Council withholds overall examination results

The Kenya National Examinations Council on Monday withheld the overall Kenya Certificate of Primary Education examination results to stop publication of lists of top candidates.

This was in compliance with a ban on ranking of schools and candidates imposed by Education Cabinet Secretary Jacob Kaimenyi.

While acknowledging that ranking had its merits, Prof Kaimenyi outlined 11 demerits, which, he said, had led the Ministry of Education to discontinue the practice.

Using only mean scores to rank schools did not give a conclusive assessment of the learning process because all schools, irrespective of the resources at their disposal were subjected to the same ranking criteria, he said.

“Some schools are better endowed than others,” he said, arguing that it would be unfair, for instance, to rank schools with electricity and better management against those without such advantages.

He also said that some schools had been using unscrupulous means to get into the merit list.

“This causes unnecessary suffering to students when they are forced to repeat classes or are transferred from private to public schools,” he told education officials, who had attended the release of the examination results at the Mitihani House in Nairobi on Monday.

Prof Kaimenyi took a swipe at what he called “unnecessary competition” between schools seeking to be ranked among the best performers nationally.

According to him, ranking failed to take into consideration that some schools had better infrastructure than others.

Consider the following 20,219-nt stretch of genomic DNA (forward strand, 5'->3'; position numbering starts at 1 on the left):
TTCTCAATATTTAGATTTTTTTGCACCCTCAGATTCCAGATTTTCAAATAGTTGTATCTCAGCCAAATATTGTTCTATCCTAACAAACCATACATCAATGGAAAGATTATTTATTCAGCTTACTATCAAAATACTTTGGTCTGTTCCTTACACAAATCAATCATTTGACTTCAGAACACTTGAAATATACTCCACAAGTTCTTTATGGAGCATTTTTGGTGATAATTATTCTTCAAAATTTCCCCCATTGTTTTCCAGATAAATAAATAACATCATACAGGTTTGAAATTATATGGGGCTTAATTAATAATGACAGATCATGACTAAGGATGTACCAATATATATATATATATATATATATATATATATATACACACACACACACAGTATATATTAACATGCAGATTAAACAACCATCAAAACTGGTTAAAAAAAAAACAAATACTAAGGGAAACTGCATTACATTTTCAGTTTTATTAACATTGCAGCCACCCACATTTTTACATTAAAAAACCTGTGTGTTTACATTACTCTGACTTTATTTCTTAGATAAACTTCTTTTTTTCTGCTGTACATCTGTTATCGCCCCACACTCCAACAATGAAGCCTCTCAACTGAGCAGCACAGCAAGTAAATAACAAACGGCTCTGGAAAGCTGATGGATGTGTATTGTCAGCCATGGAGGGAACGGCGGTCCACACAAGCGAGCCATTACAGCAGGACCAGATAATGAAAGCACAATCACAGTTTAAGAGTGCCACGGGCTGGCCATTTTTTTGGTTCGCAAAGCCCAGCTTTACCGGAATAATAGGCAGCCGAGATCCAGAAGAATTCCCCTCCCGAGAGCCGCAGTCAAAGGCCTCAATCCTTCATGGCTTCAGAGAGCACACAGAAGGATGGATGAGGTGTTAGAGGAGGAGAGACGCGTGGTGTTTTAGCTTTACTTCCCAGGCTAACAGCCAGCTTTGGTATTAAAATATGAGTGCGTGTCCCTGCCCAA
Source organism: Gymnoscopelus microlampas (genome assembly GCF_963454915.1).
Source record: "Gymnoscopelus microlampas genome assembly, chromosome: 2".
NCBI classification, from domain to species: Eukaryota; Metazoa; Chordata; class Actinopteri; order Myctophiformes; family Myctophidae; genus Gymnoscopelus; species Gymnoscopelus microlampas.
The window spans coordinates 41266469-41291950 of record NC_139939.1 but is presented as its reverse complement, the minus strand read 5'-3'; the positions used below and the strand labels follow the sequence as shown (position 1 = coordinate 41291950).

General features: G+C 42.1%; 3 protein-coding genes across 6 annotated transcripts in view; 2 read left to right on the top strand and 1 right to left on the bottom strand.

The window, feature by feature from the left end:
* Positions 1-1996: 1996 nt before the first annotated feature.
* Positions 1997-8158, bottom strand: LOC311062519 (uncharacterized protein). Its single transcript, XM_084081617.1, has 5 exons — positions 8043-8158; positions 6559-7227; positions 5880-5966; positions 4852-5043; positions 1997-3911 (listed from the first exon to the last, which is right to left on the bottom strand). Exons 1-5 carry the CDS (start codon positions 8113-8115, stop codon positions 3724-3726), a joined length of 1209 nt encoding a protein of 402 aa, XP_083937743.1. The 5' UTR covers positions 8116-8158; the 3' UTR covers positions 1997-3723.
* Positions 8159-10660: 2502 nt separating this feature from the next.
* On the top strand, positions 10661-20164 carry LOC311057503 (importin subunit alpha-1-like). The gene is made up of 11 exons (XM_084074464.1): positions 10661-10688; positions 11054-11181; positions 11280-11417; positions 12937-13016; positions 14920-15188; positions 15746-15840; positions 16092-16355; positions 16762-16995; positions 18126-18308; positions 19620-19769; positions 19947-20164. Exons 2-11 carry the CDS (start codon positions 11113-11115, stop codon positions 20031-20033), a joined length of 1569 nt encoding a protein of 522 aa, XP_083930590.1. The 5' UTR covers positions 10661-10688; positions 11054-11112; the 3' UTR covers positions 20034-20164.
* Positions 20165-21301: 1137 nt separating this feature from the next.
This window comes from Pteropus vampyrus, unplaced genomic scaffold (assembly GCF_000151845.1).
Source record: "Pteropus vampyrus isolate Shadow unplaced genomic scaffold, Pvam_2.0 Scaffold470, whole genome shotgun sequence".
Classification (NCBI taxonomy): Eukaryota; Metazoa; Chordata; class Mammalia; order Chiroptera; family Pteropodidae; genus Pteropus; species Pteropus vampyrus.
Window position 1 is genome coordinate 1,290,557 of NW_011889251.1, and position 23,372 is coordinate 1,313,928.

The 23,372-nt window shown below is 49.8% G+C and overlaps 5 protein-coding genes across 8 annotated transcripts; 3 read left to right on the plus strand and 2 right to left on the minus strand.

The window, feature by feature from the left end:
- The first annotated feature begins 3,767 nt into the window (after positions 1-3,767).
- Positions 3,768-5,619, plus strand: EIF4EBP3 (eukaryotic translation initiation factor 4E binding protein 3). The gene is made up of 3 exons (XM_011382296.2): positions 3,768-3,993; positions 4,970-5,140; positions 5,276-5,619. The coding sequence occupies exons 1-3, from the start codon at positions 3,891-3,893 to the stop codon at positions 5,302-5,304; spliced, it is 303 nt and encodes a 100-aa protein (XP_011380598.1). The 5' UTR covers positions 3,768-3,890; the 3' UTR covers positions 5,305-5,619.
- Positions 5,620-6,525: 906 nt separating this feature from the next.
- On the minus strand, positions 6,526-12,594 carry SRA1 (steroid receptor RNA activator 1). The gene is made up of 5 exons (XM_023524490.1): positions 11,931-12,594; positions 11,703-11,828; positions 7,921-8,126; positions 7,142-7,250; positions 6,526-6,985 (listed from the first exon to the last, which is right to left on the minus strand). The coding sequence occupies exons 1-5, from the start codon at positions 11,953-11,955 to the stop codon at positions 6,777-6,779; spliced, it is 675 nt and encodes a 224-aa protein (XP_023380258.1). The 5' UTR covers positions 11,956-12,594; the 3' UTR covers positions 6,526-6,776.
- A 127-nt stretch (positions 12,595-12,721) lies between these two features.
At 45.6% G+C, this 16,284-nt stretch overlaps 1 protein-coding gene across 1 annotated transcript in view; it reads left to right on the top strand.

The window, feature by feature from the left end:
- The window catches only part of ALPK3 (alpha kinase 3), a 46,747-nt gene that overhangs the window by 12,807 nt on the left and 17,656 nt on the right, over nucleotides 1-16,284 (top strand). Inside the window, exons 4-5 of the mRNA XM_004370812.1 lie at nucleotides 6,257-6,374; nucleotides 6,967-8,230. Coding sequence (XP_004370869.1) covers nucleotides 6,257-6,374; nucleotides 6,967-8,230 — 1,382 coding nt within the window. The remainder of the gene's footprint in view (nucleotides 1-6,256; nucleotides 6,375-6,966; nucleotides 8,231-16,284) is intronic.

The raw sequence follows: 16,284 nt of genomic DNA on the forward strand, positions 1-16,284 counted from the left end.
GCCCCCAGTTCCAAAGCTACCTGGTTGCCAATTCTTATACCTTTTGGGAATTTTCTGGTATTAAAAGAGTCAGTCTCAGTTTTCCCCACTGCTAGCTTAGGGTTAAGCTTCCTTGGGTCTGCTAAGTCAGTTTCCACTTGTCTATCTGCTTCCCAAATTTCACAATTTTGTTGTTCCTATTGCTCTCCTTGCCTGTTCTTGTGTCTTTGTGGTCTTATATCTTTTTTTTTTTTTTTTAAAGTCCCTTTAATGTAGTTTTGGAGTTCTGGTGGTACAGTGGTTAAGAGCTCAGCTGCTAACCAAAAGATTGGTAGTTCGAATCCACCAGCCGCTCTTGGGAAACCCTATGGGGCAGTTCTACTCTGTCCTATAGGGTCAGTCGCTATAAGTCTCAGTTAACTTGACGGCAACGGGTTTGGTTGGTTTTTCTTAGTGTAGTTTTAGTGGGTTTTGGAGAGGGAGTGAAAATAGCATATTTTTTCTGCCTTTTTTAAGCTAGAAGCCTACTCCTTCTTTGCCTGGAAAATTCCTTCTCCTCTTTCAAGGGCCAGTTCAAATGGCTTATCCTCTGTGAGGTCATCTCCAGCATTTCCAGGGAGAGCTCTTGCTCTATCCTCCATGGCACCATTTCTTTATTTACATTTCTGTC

In his view, it would be unfair, for instance, to compare schools in which pupils used computers and those that did not have such learning tools.

He also lamented that the over-emphasis on academic excellence had led to the neglect of the arts, music and physical education.

He said that some schools were engaged in the uneconomical practice of limiting admission so that they could have fewer students in order to register better mean scores.

Private schools have discretion on admission numbers, but public schools are required by law to admit all children seeking admission as part of the government’s free primary education programme introduced in 2003.

Prof Kaimenyi accused some teachers of focusing on teaching facts to improve academic performance, a practice, he said, converts students into robots.


Ranking also demoralises teachers and students in poor performing schools and counties, exposing them to stigmatisation.

“All work and no play makes Jack a dull boy or a dull girl. Do you want our children to be dull?” he asked.

He urged the media and other unauthorised institutions not to engage in “Kienyeji” ranking of schools. -
Nation, Monday December 29, 2014.

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